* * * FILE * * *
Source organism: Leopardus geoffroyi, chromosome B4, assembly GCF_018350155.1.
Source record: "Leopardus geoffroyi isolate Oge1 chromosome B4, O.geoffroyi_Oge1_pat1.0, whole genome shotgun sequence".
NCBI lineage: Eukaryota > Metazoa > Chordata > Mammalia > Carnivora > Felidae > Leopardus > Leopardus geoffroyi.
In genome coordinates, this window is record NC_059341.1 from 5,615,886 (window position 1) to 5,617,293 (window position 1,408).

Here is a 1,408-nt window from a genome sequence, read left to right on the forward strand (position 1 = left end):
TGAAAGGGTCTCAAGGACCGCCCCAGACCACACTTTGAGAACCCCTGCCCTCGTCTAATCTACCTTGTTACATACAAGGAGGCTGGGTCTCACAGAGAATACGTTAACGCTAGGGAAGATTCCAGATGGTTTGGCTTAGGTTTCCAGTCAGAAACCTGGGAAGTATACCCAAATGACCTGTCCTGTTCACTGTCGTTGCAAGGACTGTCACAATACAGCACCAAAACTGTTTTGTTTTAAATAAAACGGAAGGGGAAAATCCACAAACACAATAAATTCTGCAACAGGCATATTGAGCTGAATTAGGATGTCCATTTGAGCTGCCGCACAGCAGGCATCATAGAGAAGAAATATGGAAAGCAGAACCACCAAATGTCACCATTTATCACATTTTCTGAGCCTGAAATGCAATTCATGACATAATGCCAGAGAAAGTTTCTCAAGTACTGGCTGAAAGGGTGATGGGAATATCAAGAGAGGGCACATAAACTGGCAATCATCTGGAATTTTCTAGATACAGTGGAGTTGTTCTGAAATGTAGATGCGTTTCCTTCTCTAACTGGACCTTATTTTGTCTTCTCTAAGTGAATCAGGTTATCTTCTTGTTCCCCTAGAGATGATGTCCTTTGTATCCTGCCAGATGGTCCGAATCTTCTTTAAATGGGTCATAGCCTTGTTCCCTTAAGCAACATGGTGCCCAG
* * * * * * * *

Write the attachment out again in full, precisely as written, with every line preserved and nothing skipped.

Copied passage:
Source organism: Leopardus geoffroyi, chromosome B4, assembly GCF_018350155.1.
Source record: "Leopardus geoffroyi isolate Oge1 chromosome B4, O.geoffroyi_Oge1_pat1.0, whole genome shotgun sequence".
NCBI lineage: Eukaryota > Metazoa > Chordata > Mammalia > Carnivora > Felidae > Leopardus > Leopardus geoffroyi.
In genome coordinates, this window is record NC_059341.1 from 5,615,886 (window position 1) to 5,617,293 (window position 1,408).

Here is a 1,408-nt window from a genome sequence, read left to right on the forward strand (position 1 = left end):
TGAAAGGGTCTCAAGGACCGCCCCAGACCACACTTTGAGAACCCCTGCCCTCGTCTAATCTACCTTGTTACATACAAGGAGGCTGGGTCTCACAGAGAATACGTTAACGCTAGGGAAGATTCCAGATGGTTTGGCTTAGGTTTCCAGTCAGAAACCTGGGAAGTATACCCAAATGACCTGTCCTGTTCACTGTCGTTGCAAGGACTGTCACAATACAGCACCAAAACTGTTTTGTTTTAAATAAAACGGAAGGGGAAAATCCACAAACACAATAAATTCTGCAACAGGCATATTGAGCTGAATTAGGATGTCCATTTGAGCTGCCGCACAGCAGGCATCATAGAGAAGAAATATGGAAAGCAGAACCACCAAATGTCACCATTTATCACATTTTCTGAGCCTGAAATGCAATTCATGACATAATGCCAGAGAAAGTTTCTCAAGTACTGGCTGAAAGGGTGATGGGAATATCAAGAGAGGGCACATAAACTGGCAATCATCTGGAATTTTCTAGATACAGTGGAGTTGTTCTGAAATGTAGATGCGTTTCCTTCTCTAACTGGACCTTATTTTGTCTTCTCTAAGTGAATCAGGTTATCTTCTTGTTCCCCTAGAGATGATGTCCTTTGTATCCTGCCAGATGGTCCGAATCTTCTTTAAATGGGTCATAGCCTTGTTCCCTTAAGCAACATGGTGCCCAG